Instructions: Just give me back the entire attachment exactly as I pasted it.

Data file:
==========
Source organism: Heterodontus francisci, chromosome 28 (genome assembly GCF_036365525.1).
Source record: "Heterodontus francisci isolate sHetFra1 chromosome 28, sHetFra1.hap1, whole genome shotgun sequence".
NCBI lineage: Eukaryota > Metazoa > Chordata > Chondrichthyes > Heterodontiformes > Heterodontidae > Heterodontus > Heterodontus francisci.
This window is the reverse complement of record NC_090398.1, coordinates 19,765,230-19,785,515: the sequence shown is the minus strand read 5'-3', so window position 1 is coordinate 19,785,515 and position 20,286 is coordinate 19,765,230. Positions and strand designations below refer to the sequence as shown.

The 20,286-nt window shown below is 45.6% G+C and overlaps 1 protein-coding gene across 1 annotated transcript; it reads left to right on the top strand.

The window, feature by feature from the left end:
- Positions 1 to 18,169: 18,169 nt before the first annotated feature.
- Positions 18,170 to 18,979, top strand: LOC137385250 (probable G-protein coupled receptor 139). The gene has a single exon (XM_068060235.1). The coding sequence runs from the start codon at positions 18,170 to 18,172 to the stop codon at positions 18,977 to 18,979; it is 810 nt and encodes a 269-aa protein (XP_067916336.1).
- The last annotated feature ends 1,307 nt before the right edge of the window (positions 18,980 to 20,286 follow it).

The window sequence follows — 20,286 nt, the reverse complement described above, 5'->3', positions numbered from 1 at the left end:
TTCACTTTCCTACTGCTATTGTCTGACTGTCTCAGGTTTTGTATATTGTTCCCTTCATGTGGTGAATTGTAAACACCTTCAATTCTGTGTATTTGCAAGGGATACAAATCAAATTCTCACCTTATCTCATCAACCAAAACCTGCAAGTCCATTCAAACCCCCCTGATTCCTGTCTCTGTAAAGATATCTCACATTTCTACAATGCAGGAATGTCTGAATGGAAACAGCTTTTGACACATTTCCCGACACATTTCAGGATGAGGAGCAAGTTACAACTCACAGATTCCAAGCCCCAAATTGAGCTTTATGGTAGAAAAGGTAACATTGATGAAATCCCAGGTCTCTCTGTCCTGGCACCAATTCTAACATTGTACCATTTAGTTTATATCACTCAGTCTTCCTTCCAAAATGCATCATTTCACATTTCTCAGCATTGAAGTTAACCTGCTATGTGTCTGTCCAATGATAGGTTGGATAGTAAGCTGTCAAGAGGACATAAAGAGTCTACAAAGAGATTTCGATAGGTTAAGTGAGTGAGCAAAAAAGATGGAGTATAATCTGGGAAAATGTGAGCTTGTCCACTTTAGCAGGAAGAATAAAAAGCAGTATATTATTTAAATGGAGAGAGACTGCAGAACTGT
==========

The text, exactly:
Source organism: Heterodontus francisci, chromosome 28 (genome assembly GCF_036365525.1).
Source record: "Heterodontus francisci isolate sHetFra1 chromosome 28, sHetFra1.hap1, whole genome shotgun sequence".
NCBI lineage: Eukaryota > Metazoa > Chordata > Chondrichthyes > Heterodontiformes > Heterodontidae > Heterodontus > Heterodontus francisci.
This window is the reverse complement of record NC_090398.1, coordinates 19,765,230-19,785,515: the sequence shown is the minus strand read 5'-3', so window position 1 is coordinate 19,785,515 and position 20,286 is coordinate 19,765,230. Positions and strand designations below refer to the sequence as shown.

The 20,286-nt window shown below is 45.6% G+C and overlaps 1 protein-coding gene across 1 annotated transcript; it reads left to right on the top strand.

The window, feature by feature from the left end:
- Positions 1 to 18,169: 18,169 nt before the first annotated feature.
- Positions 18,170 to 18,979, top strand: LOC137385250 (probable G-protein coupled receptor 139). The gene has a single exon (XM_068060235.1). The coding sequence runs from the start codon at positions 18,170 to 18,172 to the stop codon at positions 18,977 to 18,979; it is 810 nt and encodes a 269-aa protein (XP_067916336.1).
- The last annotated feature ends 1,307 nt before the right edge of the window (positions 18,980 to 20,286 follow it).

The window sequence follows — 20,286 nt, the reverse complement described above, 5'->3', positions numbered from 1 at the left end:
TTCACTTTCCTACTGCTATTGTCTGACTGTCTCAGGTTTTGTATATTGTTCCCTTCATGTGGTGAATTGTAAACACCTTCAATTCTGTGTATTTGCAAGGGATACAAATCAAATTCTCACCTTATCTCATCAACCAAAACCTGCAAGTCCATTCAAACCCCCCTGATTCCTGTCTCTGTAAAGATATCTCACATTTCTACAATGCAGGAATGTCTGAATGGAAACAGCTTTTGACACATTTCCCGACACATTTCAGGATGAGGAGCAAGTTACAACTCACAGATTCCAAGCCCCAAATTGAGCTTTATGGTAGAAAAGGTAACATTGATGAAATCCCAGGTCTCTCTGTCCTGGCACCAATTCTAACATTGTACCATTTAGTTTATATCACTCAGTCTTCCTTCCAAAATGCATCATTTCACATTTCTCAGCATTGAAGTTAACCTGCTATGTGTCTGTCCAATGATAGGTTGGATAGTAAGCTGTCAAGAGGACATAAAGAGTCTACAAAGAGATTTCGATAGGTTAAGTGAGTGAGCAAAAAAGATGGAGTATAATCTGGGAAAATGTGAGCTTGTCCACTTTAGCAGGAAGAATAAAAAGCAGTATATTATTTAAATGGAGAGAGACTGCAGAACTGT